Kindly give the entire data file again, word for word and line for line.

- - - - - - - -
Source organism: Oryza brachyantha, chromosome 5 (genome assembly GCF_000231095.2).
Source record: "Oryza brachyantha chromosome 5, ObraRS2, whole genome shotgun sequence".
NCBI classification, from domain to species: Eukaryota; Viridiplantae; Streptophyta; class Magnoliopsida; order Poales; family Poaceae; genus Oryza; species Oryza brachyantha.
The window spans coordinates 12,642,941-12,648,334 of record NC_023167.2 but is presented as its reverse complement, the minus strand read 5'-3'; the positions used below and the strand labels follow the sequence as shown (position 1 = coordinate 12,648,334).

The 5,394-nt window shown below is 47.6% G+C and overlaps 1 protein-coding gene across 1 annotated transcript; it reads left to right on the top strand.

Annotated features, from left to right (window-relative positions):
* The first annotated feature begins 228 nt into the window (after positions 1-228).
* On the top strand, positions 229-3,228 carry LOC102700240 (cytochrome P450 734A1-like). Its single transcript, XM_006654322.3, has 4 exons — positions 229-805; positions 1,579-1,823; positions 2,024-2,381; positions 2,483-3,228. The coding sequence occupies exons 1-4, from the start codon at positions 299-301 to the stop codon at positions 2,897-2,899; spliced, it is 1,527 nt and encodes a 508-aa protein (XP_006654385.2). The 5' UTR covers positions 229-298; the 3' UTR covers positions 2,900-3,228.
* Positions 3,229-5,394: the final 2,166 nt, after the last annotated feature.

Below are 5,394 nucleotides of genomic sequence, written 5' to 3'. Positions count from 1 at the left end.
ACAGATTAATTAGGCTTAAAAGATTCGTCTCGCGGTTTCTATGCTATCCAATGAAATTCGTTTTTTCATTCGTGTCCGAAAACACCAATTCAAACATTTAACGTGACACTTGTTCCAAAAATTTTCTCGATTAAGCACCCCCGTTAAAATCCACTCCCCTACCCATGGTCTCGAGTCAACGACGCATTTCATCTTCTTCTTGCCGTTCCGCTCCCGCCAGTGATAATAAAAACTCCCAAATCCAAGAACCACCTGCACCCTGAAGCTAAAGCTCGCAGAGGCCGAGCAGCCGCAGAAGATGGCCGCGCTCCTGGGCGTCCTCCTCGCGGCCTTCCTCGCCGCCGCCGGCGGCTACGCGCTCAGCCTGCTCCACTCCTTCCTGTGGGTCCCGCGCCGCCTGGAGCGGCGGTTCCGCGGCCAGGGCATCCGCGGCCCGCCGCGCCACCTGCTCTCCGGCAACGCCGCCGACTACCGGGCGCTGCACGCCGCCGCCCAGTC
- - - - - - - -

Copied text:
Source organism: Oryza brachyantha, chromosome 5 (genome assembly GCF_000231095.2).
Source record: "Oryza brachyantha chromosome 5, ObraRS2, whole genome shotgun sequence".
NCBI classification, from domain to species: Eukaryota; Viridiplantae; Streptophyta; class Magnoliopsida; order Poales; family Poaceae; genus Oryza; species Oryza brachyantha.
The window spans coordinates 12,642,941-12,648,334 of record NC_023167.2 but is presented as its reverse complement, the minus strand read 5'-3'; the positions used below and the strand labels follow the sequence as shown (position 1 = coordinate 12,648,334).

The 5,394-nt window shown below is 47.6% G+C and overlaps 1 protein-coding gene across 1 annotated transcript; it reads left to right on the top strand.

Annotated features, from left to right (window-relative positions):
* The first annotated feature begins 228 nt into the window (after positions 1-228).
* On the top strand, positions 229-3,228 carry LOC102700240 (cytochrome P450 734A1-like). Its single transcript, XM_006654322.3, has 4 exons — positions 229-805; positions 1,579-1,823; positions 2,024-2,381; positions 2,483-3,228. The coding sequence occupies exons 1-4, from the start codon at positions 299-301 to the stop codon at positions 2,897-2,899; spliced, it is 1,527 nt and encodes a 508-aa protein (XP_006654385.2). The 5' UTR covers positions 229-298; the 3' UTR covers positions 2,900-3,228.
* Positions 3,229-5,394: the final 2,166 nt, after the last annotated feature.

Below are 5,394 nucleotides of genomic sequence, written 5' to 3'. Positions count from 1 at the left end.
ACAGATTAATTAGGCTTAAAAGATTCGTCTCGCGGTTTCTATGCTATCCAATGAAATTCGTTTTTTCATTCGTGTCCGAAAACACCAATTCAAACATTTAACGTGACACTTGTTCCAAAAATTTTCTCGATTAAGCACCCCCGTTAAAATCCACTCCCCTACCCATGGTCTCGAGTCAACGACGCATTTCATCTTCTTCTTGCCGTTCCGCTCCCGCCAGTGATAATAAAAACTCCCAAATCCAAGAACCACCTGCACCCTGAAGCTAAAGCTCGCAGAGGCCGAGCAGCCGCAGAAGATGGCCGCGCTCCTGGGCGTCCTCCTCGCGGCCTTCCTCGCCGCCGCCGGCGGCTACGCGCTCAGCCTGCTCCACTCCTTCCTGTGGGTCCCGCGCCGCCTGGAGCGGCGGTTCCGCGGCCAGGGCATCCGCGGCCCGCCGCGCCACCTGCTCTCCGGCAACGCCGCCGACTACCGGGCGCTGCACGCCGCCGCCCAGTC